For commercial multi-peril line, Jason B. Kurtz, a principal and consulting actuary at Milliman – a global consulting and actuarial firm – said another year of underwriting losses is likely.
“Underwriting losses are expected to continue as more rate increases are needed to offset catastrophe and economic and social inflation loss pressures,” Kurtz said.
For the commercial property line, Kurtz noted that Hurricane Ian will threaten underwriting profitability, but that the line has benefited from significant premium growth. “We forecast premium growth of 14.5 percent in 2022, following 17.4 percent growth in 2021.”
Regarding commercial auto, Dave Moore, president of Moore Actuarial Consulting, said the 2022 combined ratio for that line is nearly 6 points worse than 2021.
“We are forecasting underwriting losses for 2023 through 2024 due to inflation, both social inflation and economic inflation, loss pressure, and prior year adverse loss development,” he said. “Premium growth is expected to remain elevated due to hard market conditions.”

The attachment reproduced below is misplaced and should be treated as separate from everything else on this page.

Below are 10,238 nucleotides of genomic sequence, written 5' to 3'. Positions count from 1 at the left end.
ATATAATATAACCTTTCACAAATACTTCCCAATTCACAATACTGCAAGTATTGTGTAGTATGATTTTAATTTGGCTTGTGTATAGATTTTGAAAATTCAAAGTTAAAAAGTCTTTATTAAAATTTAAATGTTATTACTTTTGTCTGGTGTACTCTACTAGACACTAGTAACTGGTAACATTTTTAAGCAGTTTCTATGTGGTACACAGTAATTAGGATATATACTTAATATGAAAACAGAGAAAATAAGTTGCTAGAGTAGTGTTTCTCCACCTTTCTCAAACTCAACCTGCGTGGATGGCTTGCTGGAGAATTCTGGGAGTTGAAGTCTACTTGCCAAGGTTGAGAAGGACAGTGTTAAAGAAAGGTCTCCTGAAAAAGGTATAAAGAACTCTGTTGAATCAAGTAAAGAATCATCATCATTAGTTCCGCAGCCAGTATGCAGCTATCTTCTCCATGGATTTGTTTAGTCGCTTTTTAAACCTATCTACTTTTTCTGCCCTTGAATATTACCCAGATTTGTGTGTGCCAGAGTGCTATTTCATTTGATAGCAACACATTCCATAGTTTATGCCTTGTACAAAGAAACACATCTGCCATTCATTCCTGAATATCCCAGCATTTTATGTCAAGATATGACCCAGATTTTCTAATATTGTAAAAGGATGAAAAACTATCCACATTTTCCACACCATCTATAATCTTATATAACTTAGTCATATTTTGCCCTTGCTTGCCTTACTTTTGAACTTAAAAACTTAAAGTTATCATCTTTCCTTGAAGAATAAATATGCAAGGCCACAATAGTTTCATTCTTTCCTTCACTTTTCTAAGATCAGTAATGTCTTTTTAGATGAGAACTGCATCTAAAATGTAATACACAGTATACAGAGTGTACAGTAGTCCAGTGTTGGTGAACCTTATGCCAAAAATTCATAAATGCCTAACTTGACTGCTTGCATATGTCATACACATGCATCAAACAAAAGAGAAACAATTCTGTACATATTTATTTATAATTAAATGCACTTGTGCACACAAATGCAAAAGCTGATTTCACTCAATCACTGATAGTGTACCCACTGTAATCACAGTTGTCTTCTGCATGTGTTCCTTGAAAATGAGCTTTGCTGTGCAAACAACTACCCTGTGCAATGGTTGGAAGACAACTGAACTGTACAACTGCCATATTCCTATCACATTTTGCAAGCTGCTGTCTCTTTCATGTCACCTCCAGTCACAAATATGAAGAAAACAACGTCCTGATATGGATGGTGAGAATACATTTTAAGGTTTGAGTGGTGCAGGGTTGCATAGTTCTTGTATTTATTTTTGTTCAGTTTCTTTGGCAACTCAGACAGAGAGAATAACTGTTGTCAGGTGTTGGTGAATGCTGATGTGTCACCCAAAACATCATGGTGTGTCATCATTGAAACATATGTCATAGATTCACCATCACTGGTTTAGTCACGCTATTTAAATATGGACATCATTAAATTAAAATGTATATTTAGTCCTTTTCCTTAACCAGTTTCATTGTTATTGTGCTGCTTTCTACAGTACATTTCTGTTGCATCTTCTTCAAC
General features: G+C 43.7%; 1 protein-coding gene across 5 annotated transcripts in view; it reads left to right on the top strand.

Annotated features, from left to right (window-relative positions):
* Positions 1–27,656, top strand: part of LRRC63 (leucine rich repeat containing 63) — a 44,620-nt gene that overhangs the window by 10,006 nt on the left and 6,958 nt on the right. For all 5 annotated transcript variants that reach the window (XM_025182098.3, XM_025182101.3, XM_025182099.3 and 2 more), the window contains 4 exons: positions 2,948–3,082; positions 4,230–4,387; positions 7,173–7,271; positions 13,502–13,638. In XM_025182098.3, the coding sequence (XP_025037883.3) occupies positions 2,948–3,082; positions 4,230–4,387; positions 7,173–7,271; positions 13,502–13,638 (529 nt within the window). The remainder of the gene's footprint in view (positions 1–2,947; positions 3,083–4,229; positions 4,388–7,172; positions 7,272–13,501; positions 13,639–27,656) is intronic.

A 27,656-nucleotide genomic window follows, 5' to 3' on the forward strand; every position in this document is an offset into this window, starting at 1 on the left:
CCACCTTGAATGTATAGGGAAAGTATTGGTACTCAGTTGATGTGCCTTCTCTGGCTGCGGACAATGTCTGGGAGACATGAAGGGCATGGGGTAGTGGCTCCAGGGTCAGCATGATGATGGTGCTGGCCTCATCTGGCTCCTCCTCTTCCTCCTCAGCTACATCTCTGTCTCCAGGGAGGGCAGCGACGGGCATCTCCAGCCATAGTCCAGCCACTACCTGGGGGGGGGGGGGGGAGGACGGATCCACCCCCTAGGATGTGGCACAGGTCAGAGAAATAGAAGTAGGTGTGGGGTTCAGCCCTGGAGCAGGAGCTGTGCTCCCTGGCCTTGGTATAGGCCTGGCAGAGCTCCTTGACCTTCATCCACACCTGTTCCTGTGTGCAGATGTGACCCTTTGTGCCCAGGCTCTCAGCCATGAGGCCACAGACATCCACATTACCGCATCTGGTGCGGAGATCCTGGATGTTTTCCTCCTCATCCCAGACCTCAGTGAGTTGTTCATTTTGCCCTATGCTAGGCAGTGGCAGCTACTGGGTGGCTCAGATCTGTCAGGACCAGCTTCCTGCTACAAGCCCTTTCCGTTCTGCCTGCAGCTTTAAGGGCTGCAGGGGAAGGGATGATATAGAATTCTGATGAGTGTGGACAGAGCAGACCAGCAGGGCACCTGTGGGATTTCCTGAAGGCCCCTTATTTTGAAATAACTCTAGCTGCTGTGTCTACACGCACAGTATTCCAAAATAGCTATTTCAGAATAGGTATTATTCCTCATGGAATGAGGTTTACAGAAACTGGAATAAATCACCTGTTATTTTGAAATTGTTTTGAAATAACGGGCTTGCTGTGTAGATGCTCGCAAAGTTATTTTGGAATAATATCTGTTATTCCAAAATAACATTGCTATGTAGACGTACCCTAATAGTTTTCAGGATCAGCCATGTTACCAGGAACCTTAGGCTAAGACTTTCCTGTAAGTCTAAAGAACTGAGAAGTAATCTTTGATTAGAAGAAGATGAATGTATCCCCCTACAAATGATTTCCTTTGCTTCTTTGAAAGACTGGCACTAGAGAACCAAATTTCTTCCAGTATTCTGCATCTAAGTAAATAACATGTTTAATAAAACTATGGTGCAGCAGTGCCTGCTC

“After a sharp drop to 47.5 percent in 2Q 2020, quarterly direct loss ratios resumed their upward trend, averaging 74.2 percent over the most recent four quarters,” Porfilio said. “Low miles driven in the first year of the pandemic contributed to favorable loss experience.”
Since then, Porfilio continued, “Miles driven have largely returned to 2019 levels, but with riskier driving behaviors, such as distracted driving, and higher inflation. Supply-chain disruption, labor shortages, and costlier replacements parts are all contributing to current and future loss pressures.”
Overall, loss pressures from inflation, risky driving behavior, increasing catastrophe losses, and geopolitical turmoil are leading to the need for rate increases to restore underwriting profits.